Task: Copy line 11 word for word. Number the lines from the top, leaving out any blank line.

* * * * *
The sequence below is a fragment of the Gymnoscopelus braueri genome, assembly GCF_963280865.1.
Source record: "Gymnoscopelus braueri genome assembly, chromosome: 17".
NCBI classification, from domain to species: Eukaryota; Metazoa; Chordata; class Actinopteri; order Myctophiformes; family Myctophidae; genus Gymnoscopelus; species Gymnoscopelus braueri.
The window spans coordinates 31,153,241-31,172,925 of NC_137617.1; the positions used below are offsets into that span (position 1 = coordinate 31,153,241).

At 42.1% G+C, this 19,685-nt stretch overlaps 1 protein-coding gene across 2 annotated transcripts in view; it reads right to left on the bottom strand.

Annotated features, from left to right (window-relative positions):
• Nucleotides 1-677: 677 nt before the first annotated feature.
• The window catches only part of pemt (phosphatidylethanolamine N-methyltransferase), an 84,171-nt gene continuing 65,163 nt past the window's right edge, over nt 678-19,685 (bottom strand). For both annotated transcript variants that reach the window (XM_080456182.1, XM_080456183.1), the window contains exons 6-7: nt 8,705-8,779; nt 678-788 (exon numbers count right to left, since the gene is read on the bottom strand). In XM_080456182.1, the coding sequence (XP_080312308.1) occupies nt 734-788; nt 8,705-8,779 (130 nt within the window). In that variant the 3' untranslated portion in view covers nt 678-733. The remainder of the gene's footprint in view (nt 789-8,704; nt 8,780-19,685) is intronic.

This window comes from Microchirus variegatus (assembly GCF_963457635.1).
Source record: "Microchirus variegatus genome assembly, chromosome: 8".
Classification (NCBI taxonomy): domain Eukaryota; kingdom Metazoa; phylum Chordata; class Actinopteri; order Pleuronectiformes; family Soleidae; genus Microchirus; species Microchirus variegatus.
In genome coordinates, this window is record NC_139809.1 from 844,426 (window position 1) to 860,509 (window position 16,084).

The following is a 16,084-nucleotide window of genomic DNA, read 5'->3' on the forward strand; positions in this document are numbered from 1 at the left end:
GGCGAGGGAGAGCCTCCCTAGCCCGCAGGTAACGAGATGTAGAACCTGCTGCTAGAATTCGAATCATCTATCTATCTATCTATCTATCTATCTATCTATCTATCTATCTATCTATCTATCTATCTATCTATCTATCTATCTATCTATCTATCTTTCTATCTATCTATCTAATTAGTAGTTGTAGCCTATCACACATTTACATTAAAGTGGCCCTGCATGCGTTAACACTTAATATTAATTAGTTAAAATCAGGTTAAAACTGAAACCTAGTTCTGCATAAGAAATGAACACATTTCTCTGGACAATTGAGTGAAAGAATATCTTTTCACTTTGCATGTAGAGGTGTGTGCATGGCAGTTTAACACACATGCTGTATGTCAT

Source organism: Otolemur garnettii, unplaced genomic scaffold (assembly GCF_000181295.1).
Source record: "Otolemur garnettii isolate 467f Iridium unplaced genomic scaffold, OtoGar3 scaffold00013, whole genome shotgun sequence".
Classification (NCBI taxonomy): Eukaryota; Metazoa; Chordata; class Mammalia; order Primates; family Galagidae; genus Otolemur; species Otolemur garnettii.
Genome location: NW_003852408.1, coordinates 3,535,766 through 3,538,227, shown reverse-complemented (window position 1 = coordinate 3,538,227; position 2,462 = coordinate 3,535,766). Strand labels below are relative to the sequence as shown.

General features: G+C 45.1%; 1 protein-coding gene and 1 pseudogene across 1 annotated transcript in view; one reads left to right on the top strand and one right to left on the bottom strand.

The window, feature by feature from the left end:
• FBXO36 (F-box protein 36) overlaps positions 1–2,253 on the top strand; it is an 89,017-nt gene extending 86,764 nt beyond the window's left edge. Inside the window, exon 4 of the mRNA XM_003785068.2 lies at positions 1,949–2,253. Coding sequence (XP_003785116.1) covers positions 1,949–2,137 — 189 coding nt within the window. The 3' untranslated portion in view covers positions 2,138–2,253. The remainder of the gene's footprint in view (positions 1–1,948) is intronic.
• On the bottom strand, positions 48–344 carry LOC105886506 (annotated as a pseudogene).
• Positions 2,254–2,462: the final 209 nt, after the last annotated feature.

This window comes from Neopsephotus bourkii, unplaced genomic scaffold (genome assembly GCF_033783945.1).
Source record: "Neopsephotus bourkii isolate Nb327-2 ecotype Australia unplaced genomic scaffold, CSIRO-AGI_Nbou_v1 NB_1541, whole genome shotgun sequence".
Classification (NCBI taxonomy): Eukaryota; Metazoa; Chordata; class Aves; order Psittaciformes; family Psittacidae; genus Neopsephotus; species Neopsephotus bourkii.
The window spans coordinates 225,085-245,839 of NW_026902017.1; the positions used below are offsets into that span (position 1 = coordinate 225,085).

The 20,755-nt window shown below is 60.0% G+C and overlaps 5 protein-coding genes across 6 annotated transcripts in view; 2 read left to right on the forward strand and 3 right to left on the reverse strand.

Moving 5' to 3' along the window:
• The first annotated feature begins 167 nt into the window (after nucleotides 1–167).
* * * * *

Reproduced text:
Classification (NCBI taxonomy): domain Eukaryota; kingdom Metazoa; phylum Chordata; class Actinopteri; order Pleuronectiformes; family Soleidae; genus Microchirus; species Microchirus variegatus.